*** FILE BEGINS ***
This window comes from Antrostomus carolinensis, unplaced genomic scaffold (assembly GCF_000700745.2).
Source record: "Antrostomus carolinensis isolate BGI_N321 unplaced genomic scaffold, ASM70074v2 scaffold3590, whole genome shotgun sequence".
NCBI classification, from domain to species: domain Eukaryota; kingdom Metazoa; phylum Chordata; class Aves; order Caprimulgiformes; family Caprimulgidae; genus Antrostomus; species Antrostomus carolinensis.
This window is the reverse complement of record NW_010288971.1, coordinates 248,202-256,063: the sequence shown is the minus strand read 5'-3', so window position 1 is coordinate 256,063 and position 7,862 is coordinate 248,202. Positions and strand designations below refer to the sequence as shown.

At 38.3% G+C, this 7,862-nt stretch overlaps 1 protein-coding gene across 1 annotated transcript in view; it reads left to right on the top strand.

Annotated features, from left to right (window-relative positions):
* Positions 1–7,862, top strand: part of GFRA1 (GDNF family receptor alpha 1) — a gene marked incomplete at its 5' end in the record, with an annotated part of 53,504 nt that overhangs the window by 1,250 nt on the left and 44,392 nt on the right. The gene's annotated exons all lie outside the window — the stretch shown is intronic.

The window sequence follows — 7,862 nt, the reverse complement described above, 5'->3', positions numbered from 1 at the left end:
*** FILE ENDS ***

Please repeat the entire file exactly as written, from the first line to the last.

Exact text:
This window comes from Antrostomus carolinensis, unplaced genomic scaffold (assembly GCF_000700745.2).
Source record: "Antrostomus carolinensis isolate BGI_N321 unplaced genomic scaffold, ASM70074v2 scaffold3590, whole genome shotgun sequence".
NCBI classification, from domain to species: domain Eukaryota; kingdom Metazoa; phylum Chordata; class Aves; order Caprimulgiformes; family Caprimulgidae; genus Antrostomus; species Antrostomus carolinensis.
This window is the reverse complement of record NW_010288971.1, coordinates 248,202-256,063: the sequence shown is the minus strand read 5'-3', so window position 1 is coordinate 256,063 and position 7,862 is coordinate 248,202. Positions and strand designations below refer to the sequence as shown.

At 38.3% G+C, this 7,862-nt stretch overlaps 1 protein-coding gene across 1 annotated transcript in view; it reads left to right on the top strand.

Annotated features, from left to right (window-relative positions):
* Positions 1–7,862, top strand: part of GFRA1 (GDNF family receptor alpha 1) — a gene marked incomplete at its 5' end in the record, with an annotated part of 53,504 nt that overhangs the window by 1,250 nt on the left and 44,392 nt on the right. The gene's annotated exons all lie outside the window — the stretch shown is intronic.

The window sequence follows — 7,862 nt, the reverse complement described above, 5'->3', positions numbered from 1 at the left end: